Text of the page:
“Republicans should stop wasting their time on immigration until after we elect more Senators and Congressmen/women in November,” Trump tweeted, alleging Democrats are “just playing games.”

The rushed effort to pass immigration legislation has reached a near panic in recent days, as lawmakers grapple with how to respond to Trump’s demands that Congress fix his own administration’s immigration policies, in the midst of an onslaught of reports of family separations at the border.

On Wednesday, Trump signed an executive order that would require families who are caught crossing the border illegally be detained together, while also seeking to roll back federal protections for immigrant children who are detained.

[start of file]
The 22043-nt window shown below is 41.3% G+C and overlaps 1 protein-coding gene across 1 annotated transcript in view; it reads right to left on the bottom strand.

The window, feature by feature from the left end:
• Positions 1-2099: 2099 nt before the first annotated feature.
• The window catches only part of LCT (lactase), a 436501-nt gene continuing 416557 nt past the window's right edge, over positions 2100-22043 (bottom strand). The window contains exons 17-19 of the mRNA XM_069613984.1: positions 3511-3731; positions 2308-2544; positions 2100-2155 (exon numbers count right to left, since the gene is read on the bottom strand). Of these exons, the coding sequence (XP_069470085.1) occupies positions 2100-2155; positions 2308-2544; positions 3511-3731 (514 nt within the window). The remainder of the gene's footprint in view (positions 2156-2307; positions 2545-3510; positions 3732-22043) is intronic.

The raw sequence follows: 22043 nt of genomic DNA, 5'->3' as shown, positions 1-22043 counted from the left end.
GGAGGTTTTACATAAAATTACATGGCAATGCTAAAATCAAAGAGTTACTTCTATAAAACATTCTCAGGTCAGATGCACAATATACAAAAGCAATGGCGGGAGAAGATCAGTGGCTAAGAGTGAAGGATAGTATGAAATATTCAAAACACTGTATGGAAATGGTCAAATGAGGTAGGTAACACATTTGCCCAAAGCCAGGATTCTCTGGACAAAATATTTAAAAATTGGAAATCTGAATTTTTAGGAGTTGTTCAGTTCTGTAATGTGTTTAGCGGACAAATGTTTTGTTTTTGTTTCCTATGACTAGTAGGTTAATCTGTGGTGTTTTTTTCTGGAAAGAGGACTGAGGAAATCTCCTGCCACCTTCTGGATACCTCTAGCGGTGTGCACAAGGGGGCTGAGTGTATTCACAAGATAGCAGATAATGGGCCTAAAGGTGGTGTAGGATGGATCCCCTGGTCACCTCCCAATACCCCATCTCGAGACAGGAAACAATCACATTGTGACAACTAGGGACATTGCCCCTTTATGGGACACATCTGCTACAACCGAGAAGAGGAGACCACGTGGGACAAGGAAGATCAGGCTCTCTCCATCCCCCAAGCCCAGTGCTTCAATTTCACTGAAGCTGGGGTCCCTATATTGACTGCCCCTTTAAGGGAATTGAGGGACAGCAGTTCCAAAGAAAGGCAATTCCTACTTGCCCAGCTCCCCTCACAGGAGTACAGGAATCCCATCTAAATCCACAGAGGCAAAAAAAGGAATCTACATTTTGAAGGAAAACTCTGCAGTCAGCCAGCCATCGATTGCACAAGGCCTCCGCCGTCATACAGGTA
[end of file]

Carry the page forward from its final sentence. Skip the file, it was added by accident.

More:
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Less than a month after announcing it had canceled the popular, working class family centered sitcom “Roseanne” over a racist tweet, ABC has decided to launch a spin-off of the show, sans the main character.

The New York Times reported Thursday that Roseanne Barr reached a settlement with ABC, which will exempt the network from having to pay Barr for the new spin-off. In a statement to the Times, Barr said she “regrets” her actions and agreed to the financial settlement so that “200 jobs of beloved cast and crew could be saved, and I wish the best for everyone involved.”

The new 10-episode show is set to air this fall with a working title of “The Conners,” which will focus on the other principal characters from “Roseanne,” played by John Goodman, Laurie Metcalf and Sara Gilbert. The main character is expected to be Darlene, Roseanne’s youngest daughter. The plot will focus on a “sudden turn of events” that changes the daily life of the Conners family, according to an ABC statement shared with the Times.